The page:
Other tests your healthcare provider may use to aid in the diagnosis include sweating tests, breathing tests, lab (blood work) tests, and heart workup (electrocardiography). Other tests may be done to determine if other diseases or conditions are causing dysautonomia.

Management and Treatment

How is dysautonomia managed or treated?

There’s no cure for this condition, but you can manage the symptoms. Your healthcare provider may suggest many different therapies to manage your particular dysautonomia symptoms.

The more common treatments include:

  • Drinking more water every day. Ask your healthcare provider how much you should drink. Additional fluids keep your blood volume up, which helps your symptoms.
  • Adding extra salt (3 to 5 grams/day) to your diet. Salt helps your body keep a normal fluid volume in your blood vessels, which helps maintain a normal blood pressure.
  • Sleeping with your head raised in your bed (about 6 to 10 inches higher than your body).
  • Taking medicines such as fludrocortisone and midodrine to increase your blood pressure.

What are the complications of dysautonomia or its treatment?

The complications of dysautonomia vary depending on the symptoms you experience. In severe cases, people might have life-threatening complications such as pneumonia and respiratory failure.

Dysautonomia can also cause:

  • Abnormal heart rate (too fast, too slow or irregular).
  • Fainting.
  • Breathing trouble.
  • Digestive problems.
  • Visual problems, such as blurred vision.

What are the risk factors for dysautonomia?

You may be at higher risk for dysautonomia if you:

  • Are a Jewish person of Eastern European heritage (only for the familial dysautonomia form of the condition).
  • Have diabetes, amyloidosis, certain autoimmune diseases and other medical conditions mentioned earlier in article in the question, “who might get dysautonomia?”
  • Have a family member with the disorder.

Prevention

How can I prevent dysautonomia?

You can’t prevent dysautonomia. You can take steps to manage your symptoms and keep them from getting worse. See upcoming section, “Living With” for tips and more information.

Outlook / Prognosis

What should I expect if I have been diagnosed with dysautonomia?

No one can know for sure what your life will look like living with dysautonomia. Symptoms vary from person to person. The severity of the condition varies from person to person – from mild and manageable to severe and disabling. The course of the condition changes too – in some people, symptoms are always present; in others symptoms appear for weeks or months or years, disappear, and then reappear. In other words, dysautonomia is unpredictable.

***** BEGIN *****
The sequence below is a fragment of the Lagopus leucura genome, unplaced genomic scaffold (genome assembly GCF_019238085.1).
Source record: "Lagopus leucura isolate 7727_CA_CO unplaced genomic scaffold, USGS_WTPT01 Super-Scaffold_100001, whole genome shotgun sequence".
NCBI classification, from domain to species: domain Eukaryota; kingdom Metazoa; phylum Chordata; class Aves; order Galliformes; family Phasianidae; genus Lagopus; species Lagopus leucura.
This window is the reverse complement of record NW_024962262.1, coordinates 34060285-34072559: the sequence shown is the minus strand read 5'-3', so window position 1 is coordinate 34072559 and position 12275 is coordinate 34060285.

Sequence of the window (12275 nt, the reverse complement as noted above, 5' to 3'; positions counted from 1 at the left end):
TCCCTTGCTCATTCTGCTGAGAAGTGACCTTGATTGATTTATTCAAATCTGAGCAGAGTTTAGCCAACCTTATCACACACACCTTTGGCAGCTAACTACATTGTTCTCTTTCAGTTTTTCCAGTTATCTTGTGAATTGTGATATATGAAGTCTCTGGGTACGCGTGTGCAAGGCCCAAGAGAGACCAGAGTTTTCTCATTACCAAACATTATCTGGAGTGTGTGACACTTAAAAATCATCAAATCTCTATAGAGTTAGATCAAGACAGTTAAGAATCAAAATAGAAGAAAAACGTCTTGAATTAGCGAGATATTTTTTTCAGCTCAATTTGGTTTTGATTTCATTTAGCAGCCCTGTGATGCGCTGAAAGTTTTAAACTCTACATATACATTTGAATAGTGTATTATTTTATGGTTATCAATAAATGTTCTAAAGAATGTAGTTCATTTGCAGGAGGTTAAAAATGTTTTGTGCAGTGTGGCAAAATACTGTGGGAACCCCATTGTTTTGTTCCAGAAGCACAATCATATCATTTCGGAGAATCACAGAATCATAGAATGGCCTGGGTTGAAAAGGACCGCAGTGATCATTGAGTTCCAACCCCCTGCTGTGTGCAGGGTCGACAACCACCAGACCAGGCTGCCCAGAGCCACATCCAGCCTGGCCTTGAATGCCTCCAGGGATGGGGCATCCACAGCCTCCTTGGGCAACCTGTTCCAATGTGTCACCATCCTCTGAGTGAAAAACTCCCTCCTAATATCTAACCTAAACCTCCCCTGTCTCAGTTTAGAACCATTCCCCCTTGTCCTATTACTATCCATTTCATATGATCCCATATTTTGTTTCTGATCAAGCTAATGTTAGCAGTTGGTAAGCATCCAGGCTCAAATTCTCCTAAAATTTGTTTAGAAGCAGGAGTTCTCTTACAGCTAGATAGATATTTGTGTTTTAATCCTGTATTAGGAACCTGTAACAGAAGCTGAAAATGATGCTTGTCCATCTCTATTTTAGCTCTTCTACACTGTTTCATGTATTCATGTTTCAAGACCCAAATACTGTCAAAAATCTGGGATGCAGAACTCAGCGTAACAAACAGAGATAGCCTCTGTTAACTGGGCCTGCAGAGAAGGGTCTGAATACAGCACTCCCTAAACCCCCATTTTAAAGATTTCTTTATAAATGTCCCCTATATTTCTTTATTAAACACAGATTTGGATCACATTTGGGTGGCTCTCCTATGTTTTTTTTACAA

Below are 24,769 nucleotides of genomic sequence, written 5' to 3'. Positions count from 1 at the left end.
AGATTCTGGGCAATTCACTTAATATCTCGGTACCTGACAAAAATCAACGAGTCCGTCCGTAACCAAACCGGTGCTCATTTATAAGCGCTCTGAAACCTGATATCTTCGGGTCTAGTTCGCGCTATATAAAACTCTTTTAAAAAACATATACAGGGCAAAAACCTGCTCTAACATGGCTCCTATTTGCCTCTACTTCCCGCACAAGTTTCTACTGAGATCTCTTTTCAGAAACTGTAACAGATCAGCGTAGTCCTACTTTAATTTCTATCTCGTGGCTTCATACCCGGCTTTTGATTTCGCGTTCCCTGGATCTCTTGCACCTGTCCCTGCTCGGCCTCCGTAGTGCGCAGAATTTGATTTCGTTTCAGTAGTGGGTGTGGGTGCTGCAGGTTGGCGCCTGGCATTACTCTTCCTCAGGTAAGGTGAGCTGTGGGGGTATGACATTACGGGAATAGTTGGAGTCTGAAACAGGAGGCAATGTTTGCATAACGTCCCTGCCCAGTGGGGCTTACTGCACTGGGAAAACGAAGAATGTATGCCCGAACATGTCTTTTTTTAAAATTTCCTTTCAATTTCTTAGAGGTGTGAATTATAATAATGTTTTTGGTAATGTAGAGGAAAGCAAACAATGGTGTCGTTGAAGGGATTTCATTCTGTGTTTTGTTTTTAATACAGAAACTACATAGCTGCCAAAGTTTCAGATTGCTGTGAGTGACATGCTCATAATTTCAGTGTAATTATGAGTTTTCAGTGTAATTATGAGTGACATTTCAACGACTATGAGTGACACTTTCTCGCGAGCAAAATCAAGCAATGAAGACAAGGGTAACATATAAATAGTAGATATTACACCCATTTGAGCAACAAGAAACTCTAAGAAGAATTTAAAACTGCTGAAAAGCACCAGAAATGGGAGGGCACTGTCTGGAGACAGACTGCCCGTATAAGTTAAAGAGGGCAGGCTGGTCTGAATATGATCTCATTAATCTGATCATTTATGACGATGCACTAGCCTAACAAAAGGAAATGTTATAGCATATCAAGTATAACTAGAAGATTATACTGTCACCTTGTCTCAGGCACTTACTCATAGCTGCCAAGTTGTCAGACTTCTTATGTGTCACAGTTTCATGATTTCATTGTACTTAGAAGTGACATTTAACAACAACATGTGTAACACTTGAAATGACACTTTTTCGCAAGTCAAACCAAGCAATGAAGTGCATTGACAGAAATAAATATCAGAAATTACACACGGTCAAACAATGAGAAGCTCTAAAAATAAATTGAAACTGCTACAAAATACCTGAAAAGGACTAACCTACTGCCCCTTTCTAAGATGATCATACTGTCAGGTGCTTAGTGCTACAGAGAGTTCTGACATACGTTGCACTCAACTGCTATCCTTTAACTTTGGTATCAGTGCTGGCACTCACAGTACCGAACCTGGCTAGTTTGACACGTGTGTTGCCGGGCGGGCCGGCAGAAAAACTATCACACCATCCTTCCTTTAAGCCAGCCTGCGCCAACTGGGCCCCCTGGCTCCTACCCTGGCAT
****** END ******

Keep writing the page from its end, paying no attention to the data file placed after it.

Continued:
Because of all these variables, it’s important to find a healthcare provider who you are comfortable with and who is knowledgeable in dysautonomia. You may want to start a health diary to share with your healthcare provider. In this daily diary, you can record your symptoms, events that possibly triggered your symptoms, and how you are feeling emotionally. This information can help develop and tweak your plan of care.

Living With

What can I do to better live with dysautonomia?

To help manage your dysautonomia symptoms:

  • Do not smoke or drink alcoholic beverages.
  • Eat a healthy diet.
  • Drink a lot of water. Carry water with you at all times.
  • Add extra salt to your diet. Keep salty snacks with you.
  • Get plenty of sleep.
  • Maintain a healthy weight.
  • Keep your blood sugar within normal limits if you have diabetes.
  • Listen to what your body is telling you it needs. For example, take breaks from work or school if your body is telling you it needs rest.
  • If you feel dizzy, sit down, lie down, and/or raise your feet.
  • Stand up slowly.
  • Wear compression stockings and support garments to increase/maintain blood pressure
  • Avoid sitting or standing for long periods of time.
  • Avoid heat. Take lukewarm or cool baths and showers.
  • Talk with your healthcare provider before taking any over-the-counter medicine or supplement.
  • Ask your healthcare provider if you can drink caffeinated beverages or eat foods with artificial sweeteners. Caffeine should be avoided if you have a raised heart rate. Artificial sweeteners can cause migraines in some people.

Other wellness tips for living with dysautonomia can be found here.

When should I call the doctor?

Contact your doctor if you experience symptoms of dysautonomia, especially frequent dizziness or fainting.

What questions should I ask my doctor?

If you have dysautonomia, you may want to ask your doctor:

  • How serious is the type of dysautonomia I have?
  • What part of my ANS does the disorder affect?
  • What type of treatment and lifestyle adjustments are best for me?
  • What signs of complications should I look out for?
  • What might I expect to happen to my health in the future?
  • What kinds of support groups are available?

Resources

To learn more about ongoing studies on dysautonomia, see:

Last reviewed by a Cleveland Clinic medical professional on 07/10/2020.

References

  • Dysautonomia International. Accessed 7/10/2020.What is dysautonomia? (http://www.dysautonomiainternational.org/page.php?ID=34)
  • Dysautonomia Information Network (DINET). Accessed 7/10/2020.Dysautonomia. (https://www.dinet.org/)
  • Dysautonomia Youth Network of America, Inc. Accessed 7/10/2020.About Dysautonomia. (http://www.dynainc.org/dysautonomia)
  • National Institutes of Health. National Institute of Neurological Disorders and Stroke. Accessed 7/10/2020.Dysautonomia Information Page. (https://www.ninds.nih.gov/disorders/all-disorders/dysautonomia-information-page)
  • National Organization for Rare Disorders. Accessed 7/10/2020.Dysautonomia, Familial. (https://rarediseases.org/rare-diseases/dysautonomia-familial/)
  • Merck Manual Consumer Version. Accessed 7/10/2020.Overview of the Autonomic Nervous System. (https://www.merckmanuals.com/home/brain,-spinal-cord,-and-nerve-disorders/autonomic-nervous-system-disorders/overview-of-the-autonomic-nervous-system)